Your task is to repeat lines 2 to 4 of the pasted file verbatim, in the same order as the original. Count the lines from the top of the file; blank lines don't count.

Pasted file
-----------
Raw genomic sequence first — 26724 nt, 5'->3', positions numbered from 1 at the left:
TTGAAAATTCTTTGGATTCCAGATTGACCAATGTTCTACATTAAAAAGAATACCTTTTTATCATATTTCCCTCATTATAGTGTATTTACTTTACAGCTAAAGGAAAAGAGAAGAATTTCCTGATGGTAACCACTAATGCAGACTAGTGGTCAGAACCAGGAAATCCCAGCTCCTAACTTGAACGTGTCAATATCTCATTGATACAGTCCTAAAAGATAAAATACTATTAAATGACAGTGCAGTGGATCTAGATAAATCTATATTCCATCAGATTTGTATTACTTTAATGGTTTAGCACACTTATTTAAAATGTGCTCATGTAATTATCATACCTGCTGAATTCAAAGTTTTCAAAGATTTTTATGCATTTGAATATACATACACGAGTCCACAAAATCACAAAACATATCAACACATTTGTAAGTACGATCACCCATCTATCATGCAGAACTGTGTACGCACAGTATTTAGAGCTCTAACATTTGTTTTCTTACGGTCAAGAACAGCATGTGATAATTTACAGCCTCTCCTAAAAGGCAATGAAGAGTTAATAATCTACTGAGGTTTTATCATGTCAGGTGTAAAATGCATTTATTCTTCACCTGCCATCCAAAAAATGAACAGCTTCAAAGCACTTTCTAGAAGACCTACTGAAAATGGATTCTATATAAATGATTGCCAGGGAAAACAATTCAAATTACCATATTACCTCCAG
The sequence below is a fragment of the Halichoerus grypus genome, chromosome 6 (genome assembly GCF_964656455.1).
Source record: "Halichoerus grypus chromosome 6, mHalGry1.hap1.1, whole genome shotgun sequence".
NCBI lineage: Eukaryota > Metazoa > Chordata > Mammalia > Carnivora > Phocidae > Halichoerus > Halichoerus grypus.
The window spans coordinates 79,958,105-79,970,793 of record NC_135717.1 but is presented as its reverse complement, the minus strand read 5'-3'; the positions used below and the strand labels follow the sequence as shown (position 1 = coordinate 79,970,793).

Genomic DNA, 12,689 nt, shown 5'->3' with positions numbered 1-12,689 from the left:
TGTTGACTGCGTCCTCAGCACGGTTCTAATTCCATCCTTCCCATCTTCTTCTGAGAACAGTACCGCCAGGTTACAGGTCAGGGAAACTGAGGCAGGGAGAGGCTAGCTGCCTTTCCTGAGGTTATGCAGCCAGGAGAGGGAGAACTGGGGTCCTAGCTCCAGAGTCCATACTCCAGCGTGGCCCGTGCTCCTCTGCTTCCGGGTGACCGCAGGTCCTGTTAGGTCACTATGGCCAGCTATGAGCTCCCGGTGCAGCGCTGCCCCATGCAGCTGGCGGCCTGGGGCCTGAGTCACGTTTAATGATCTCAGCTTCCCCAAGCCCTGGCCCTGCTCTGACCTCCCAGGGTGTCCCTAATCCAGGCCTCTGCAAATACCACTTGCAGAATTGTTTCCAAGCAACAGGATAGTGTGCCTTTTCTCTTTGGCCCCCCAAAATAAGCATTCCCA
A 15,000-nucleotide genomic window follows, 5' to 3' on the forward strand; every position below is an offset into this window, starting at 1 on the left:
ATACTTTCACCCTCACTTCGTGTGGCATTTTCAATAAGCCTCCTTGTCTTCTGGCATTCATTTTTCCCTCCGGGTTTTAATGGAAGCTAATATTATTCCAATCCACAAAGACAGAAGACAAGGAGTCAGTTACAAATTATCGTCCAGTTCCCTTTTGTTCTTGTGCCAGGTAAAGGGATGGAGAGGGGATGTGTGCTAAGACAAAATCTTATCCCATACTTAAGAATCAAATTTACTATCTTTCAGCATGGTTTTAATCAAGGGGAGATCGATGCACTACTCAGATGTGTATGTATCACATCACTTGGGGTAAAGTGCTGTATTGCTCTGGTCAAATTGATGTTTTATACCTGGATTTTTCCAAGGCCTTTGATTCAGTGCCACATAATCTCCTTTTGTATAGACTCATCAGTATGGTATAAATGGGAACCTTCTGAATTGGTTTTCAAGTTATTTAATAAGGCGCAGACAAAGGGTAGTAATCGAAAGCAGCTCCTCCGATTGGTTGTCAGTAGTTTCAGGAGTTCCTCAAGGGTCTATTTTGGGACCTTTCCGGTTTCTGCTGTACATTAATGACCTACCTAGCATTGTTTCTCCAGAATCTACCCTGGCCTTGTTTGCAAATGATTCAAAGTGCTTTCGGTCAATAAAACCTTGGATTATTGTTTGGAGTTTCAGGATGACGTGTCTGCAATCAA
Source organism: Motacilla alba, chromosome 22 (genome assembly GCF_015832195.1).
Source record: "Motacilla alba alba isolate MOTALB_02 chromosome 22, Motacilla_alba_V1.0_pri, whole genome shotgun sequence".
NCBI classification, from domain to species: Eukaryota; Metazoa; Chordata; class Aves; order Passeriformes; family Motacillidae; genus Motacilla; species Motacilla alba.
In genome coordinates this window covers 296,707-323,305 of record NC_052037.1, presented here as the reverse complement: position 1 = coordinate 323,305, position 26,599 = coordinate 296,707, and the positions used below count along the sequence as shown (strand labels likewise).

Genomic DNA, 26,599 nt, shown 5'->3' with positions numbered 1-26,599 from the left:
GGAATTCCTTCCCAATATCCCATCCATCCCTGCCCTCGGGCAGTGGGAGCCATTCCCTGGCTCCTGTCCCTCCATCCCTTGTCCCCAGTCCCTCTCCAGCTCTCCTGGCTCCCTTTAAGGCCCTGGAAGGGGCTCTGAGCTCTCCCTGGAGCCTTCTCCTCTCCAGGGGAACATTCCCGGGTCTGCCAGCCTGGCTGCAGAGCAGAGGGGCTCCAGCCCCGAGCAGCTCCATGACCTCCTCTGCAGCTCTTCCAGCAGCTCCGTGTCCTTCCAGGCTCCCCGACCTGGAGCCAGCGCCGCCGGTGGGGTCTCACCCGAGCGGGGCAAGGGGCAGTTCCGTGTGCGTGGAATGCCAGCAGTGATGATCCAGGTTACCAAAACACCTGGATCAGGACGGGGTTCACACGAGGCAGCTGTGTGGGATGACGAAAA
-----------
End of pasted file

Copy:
TTGAAAATTCTTTGGATTCCAGATTGACCAATGTTCTACATTAAAAAGAATACCTTTTTATCATATTTCCCTCATTATAGTGTATTTACTTTACAGCTAAAGGAAAAGAGAAGAATTTCCTGATGGTAACCACTAATGCAGACTAGTGGTCAGAACCAGGAAATCCCAGCTCCTAACTTGAACGTGTCAATATCTCATTGATACAGTCCTAAAAGATAAAATACTATTAAATGACAGTGCAGTGGATCTAGATAAATCTATATTCCATCAGATTTGTATTACTTTAATGGTTTAGCACACTTATTTAAAATGTGCTCATGTAATTATCATACCTGCTGAATTCAAAGTTTTCAAAGATTTTTATGCATTTGAATATACATACACGAGTCCACAAAATCACAAAACATATCAACACATTTGTAAGTACGATCACCCATCTATCATGCAGAACTGTGTACGCACAGTATTTAGAGCTCTAACATTTGTTTTCTTACGGTCAAGAACAGCATGTGATAATTTACAGCCTCTCCTAAAAGGCAATGAAGAGTTAATAATCTACTGAGGTTTTATCATGTCAGGTGTAAAATGCATTTATTCTTCACCTGCCATCCAAAAAATGAACAGCTTCAAAGCACTTTCTAGAAGACCTACTGAAAATGGATTCTATATAAATGATTGCCAGGGAAAACAATTCAAATTACCATATTACCTCCAG
The sequence below is a fragment of the Halichoerus grypus genome, chromosome 6 (genome assembly GCF_964656455.1).
Source record: "Halichoerus grypus chromosome 6, mHalGry1.hap1.1, whole genome shotgun sequence".